Meghan Markle has not made it easy for the royal family over the years, and now U.S.-born viscountess Julie Montagu claims that's because the former actress was used to growing up in America.
"You can't really be anything you want to be or do anything you want to do or say anything you want to say," Montagu — who was born in Illinois but moved to the U.K. when she married Luke Timothy Charles Montagu, Viscount Hinchingbrooke — explained in the Channel 5 documentary Meghan at 40: The Climb to Power. "Your duty is to the Queen and that's very difficult for someone like Meghan."
"To switch off that American dream off and accept 'now you have to do what we say' is difficult," she continued. "It's difficult to have love and duty work simultaneously and together and that's what Harry and Meghan wanted in negations with the Queen, this synergy, that they can make work, but the Queen said no."
Earlier this year, Meghan and Harry made headlines after they claimed that someone in the royal family was concerned over Archie's skin color and that they struggled with their mental health while living in the U.K.
"I think she felt it was an opportunity for her to not only share it with the world, but she hoped the royal family was actually listening," Montagu said of the couple's Oprah Winfrey interview. "It's difficult to pinpoint why she did it, but I think it's clear they were every angry."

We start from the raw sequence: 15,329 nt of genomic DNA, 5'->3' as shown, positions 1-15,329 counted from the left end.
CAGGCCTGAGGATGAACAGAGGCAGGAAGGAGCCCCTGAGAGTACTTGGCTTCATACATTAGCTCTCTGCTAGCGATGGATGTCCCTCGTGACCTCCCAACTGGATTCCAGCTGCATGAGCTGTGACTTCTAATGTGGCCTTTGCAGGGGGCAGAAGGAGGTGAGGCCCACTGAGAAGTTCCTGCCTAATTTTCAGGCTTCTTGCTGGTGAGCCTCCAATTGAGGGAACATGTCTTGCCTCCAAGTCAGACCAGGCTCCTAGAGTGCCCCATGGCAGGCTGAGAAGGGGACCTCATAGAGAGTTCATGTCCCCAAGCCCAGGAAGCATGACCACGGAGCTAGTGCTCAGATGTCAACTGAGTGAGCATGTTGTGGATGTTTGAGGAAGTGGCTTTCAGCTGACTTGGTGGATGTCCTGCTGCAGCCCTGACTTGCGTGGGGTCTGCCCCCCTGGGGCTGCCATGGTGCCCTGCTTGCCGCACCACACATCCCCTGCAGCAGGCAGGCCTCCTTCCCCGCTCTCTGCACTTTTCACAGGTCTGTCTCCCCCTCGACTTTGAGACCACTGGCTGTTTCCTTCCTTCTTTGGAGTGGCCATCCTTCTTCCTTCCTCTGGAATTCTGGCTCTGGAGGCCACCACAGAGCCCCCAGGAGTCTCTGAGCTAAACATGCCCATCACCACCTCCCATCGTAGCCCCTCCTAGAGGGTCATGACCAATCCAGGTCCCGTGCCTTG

Despite Queen Elizabeth releasing a statement in which she apologized, royal author Tom Quinn believes Meghan and Harry "were hoping [the royal family] would phone and say, 'We're sorry we pushed you too far, we should have sat you down and spoke about your mental health issue.'"
"I think [Meghan] was horrified that the reaction was so negative from the family, and they didn't respond in the way she wanted," Quinn continued. "Meghan thought when she entered the royal family she could shake things up and they would love it, they would do things Meghan's way. And when that didn't happen, and when she came up against what she sees as the forces of reaction, it made her so upset. That interview was her way to get revenge and put the case as she saw it. But I think later on she will think I shouldn’t have burnt my bridges to that extent."